- Case study
- Open Access
Hormone dependent metastatic salivary gland carcinoma: a case report
SpringerPlus volume 3, Article number: 363 (2014)
Adenocarcinoma of the salivary gland is a histology subtype of salivary gland carcinoma (SGC). Salivary gland carcinomas are rare tumors accounting for less than 5% of all cancers of the head and neck. Consequently, clinical data for systemic treatment including targeted treatment in metastatic SGC is limited and supported mainly by sporadic cases, retrospective reports, and early phase trials with a limited number of patients. We present a case of a patient who suffered from metastatic SGC, in whom novel molecular testing that uses immunohistochemical analysis and DNA microarray implied that the tumor would respond to anti-androgen treatment. The patient was given bicalutamide and achieved complete objective response.
There are many histology types of salivary gland carcinoma (SGC), and each subtype has a different growth pattern and prognosis (Laurie & Licitra 2006). Adenocarcinoma of the parotid gland indicates that the tumor originates from the gland (secreting) cells; this is a general term and may be sub-classified according to morphological properties. The most common site of distant salivary gland cancer spread is the lungs. Due to the rarity of this disease, there is no consensus on the role of systemic chemotherapy and the optimal treatment regimen in metastatic SGC cases (Laurie & Licitra 2006). We report a case of metastatic SGC, using a new molecular technology to identify suitable drugs targeting this type of tumor.
The patient was a 57-year old female, five years post-menopausal, without hormone replacement therapy. Past medical history was positive for hypertension. The patient was diagnosed with adenocarcinoma of the parotid gland, for which she underwent total parotidectomy and ipsilateral neck dissection. The pathology report indicated an adenocarcinoma, 1.4 cm in size, grade 3, with perineural and lymphovascular invasion, and involvement of one lymph node adjacent to the parotid gland. Systemic evaluation included chest computerized tomography (CT) and bone scan, which demonstrated no evidence of metastatic disease. The patient received adjuvant radiotherapy to a total dose of 70 Gy to the tumor bed and involved lymph node and 50 Gy to the ipsilateral neck.
Ten years later, she presented with respiratory distress after a trans-Atlantic flight. She underwent CT angiography (CTA) to rule out pulmonary emboli. The CTA was negative for emboli, but showed numerous small, bilateral, lung nodules (largest diameter 1 cm). The respiratory distress resolved with conservative and supportive treatment. Further evaluation with fluorodeoxyglucose positron emission computed tomography (PET-CT) scan showed an uptake in her left breast and internal mammary chain, lung and liver. A biopsy from a lung nodule was positive for adenocarcinoma similar to the primary parotid gland tumor. A biopsy from her breast lesion indicated ductal carcinoma in situ (DCIS). The patient underwent left lumpectomy and sentinel lymph node dissection. The pathology report showed DCIS with a focus of invasion. Adjuvant radiotherapy was applied to her left breast and then she was started on anti-hormonal treatment using letrozole as adjuvant treatment. As the patient was asymptomatic and the metastatic disease was slow growing (according to repeated chest CT scan), it was decided to continue with letrozole for the breast DCIS, with follow-up by imaging of the lung lesions.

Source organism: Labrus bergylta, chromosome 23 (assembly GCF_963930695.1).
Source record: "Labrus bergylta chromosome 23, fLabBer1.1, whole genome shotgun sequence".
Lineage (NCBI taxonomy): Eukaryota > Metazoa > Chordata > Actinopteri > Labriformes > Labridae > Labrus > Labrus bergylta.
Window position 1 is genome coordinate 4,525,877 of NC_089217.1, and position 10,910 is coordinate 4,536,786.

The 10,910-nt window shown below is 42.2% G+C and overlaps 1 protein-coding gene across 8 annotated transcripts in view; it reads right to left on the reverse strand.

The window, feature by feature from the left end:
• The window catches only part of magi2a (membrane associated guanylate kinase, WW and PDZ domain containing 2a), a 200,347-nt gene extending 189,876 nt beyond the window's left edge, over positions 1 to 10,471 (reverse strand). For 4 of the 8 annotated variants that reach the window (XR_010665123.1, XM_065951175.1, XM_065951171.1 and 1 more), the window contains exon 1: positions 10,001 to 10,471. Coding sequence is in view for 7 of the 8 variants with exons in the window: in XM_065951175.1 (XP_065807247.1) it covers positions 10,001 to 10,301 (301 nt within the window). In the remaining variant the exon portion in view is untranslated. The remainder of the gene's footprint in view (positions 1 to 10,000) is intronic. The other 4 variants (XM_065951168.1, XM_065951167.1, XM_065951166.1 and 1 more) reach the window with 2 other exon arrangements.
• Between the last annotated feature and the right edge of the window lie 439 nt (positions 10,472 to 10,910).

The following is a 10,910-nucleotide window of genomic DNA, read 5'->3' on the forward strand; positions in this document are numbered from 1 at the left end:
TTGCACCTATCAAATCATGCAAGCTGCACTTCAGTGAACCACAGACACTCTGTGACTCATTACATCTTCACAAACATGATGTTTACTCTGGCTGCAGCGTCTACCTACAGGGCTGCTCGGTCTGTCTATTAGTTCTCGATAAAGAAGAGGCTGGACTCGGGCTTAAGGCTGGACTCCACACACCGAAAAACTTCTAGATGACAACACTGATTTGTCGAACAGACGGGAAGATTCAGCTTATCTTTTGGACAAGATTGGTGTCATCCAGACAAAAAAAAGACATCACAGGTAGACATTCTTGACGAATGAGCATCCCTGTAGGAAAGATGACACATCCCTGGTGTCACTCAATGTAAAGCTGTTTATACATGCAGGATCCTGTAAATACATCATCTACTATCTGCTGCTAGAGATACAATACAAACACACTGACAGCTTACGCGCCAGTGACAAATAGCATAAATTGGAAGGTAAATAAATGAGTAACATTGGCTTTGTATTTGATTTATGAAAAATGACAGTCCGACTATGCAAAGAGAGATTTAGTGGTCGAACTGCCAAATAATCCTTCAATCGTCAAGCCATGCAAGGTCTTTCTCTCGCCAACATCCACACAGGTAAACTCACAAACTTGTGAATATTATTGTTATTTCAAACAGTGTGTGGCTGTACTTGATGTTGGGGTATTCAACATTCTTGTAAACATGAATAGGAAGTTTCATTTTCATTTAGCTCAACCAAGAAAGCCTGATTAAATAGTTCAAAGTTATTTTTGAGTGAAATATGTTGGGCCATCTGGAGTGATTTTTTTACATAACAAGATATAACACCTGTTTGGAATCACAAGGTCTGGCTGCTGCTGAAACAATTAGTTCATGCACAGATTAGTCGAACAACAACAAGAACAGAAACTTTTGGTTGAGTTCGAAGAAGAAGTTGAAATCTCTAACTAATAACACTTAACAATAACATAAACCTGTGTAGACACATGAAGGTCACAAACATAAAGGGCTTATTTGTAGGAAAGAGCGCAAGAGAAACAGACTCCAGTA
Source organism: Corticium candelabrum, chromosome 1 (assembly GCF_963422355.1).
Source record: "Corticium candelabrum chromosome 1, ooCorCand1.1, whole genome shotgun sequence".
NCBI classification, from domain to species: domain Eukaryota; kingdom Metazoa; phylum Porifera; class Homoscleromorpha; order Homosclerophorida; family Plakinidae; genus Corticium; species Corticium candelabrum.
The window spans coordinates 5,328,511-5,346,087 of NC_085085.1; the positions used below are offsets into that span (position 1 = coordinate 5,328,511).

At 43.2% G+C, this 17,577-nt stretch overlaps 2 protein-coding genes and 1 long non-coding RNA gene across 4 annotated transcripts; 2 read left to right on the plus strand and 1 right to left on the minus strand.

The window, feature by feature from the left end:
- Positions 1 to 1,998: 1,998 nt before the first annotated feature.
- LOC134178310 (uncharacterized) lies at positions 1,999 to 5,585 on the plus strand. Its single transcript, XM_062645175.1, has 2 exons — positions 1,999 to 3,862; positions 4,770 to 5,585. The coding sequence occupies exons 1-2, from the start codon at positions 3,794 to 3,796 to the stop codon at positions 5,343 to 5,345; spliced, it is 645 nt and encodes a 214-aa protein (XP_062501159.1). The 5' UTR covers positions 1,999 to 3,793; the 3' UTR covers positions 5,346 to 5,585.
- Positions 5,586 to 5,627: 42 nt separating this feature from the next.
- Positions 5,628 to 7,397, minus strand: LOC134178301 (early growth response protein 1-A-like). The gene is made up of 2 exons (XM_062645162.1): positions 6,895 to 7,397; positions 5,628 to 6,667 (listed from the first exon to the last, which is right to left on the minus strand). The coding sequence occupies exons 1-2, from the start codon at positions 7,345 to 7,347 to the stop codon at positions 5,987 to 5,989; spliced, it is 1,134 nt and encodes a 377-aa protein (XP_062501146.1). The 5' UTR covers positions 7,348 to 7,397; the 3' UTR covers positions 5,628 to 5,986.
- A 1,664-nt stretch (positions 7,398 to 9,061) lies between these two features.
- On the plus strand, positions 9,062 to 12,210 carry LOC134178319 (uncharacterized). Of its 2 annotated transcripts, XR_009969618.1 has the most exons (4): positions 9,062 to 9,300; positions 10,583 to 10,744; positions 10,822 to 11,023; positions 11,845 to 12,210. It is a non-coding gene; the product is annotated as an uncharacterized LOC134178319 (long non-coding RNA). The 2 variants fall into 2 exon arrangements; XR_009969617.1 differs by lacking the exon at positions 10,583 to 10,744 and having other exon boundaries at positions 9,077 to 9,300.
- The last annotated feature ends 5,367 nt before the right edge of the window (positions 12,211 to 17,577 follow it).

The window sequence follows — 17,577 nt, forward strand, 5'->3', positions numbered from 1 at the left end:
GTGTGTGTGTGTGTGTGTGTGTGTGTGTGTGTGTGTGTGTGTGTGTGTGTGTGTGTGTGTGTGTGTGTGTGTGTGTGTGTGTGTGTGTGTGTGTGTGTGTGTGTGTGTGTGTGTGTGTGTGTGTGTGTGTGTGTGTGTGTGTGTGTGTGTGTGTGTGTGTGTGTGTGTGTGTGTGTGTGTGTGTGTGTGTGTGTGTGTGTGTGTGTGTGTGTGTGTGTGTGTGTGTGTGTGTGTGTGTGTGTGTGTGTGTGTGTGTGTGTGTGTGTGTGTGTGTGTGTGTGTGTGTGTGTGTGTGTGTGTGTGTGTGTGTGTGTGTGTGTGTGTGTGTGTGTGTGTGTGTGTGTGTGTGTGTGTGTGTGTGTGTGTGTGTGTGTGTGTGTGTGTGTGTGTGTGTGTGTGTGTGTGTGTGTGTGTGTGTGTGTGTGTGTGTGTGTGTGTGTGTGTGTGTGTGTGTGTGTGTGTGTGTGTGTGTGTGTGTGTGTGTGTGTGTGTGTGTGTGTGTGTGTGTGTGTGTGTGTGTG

Three years later, there was evidence of progressive disease. PET-CT showed new uptakes in the mediastinal lymph nodes, right lung hilus and left mandible. After a discussion with the patient and a multidisciplinary team, it was decided to send the histology for a molecular profiling (MP) analysis. MP was conducted on paraffin-embedded tissue taken from the 2008 left lumpectomy of a metastatic lesion. The MP analysis was performed with the Caris Molecular Intelligence (CMI™) tumor profiling service (Caris Life Sciences, Irving TX) at the Caris Life Sciences laboratories (Phoenix AZ) (Von Hoff et al. 2010). The analysis included immunohistochemistry (IHC) staining of 10 molecular targets, FISH to identify amplification in cMET and HER2. RT-PCR was used to determine gene expression of 12 genes and 6 genes were sequenced by Sanger sequencing ((EGFR, KRAS, NRAS, C-KIT, PIK3CA and BRAF). Of the molecular targets analyzed, agents associated with potential benefit were cisplatin due to low expression of excision repair cross-complementation 1 (ERCC1) by RT-PCR, taxanes due to high expression of transducin-like enhancer of split 3 (TLE3) by RT-PCR, and anti-androgens due to high expression by IHC. The estrogen receptor (ER) (Figure 1), and progesterone receptor (PR) (Figure 2) status evaluated by IHC were negative and weakly focally positive respectively; however, androgen receptor (AR) (Figure 3) was strongly positive in 90% of cells with +2 level of staining. Therefore, we decided to start treatment with bicalutamide 50 mg daily and to continue the adjuvant treatment of the DCIS with letrozole. PET-CT after three months indicated a complete response in the pulmonary nodules (Figures 4 and 5). The patient is currently 18 months after starting bicalutamide, with no evidence of progression in her pulmonary nodules originating from the SGC, while continuing adjuvant treatment with letrozole for her DCIS for 5 years as acceptable in breast cancer. She will continue treatment with bicalutamide until proof of disease progression.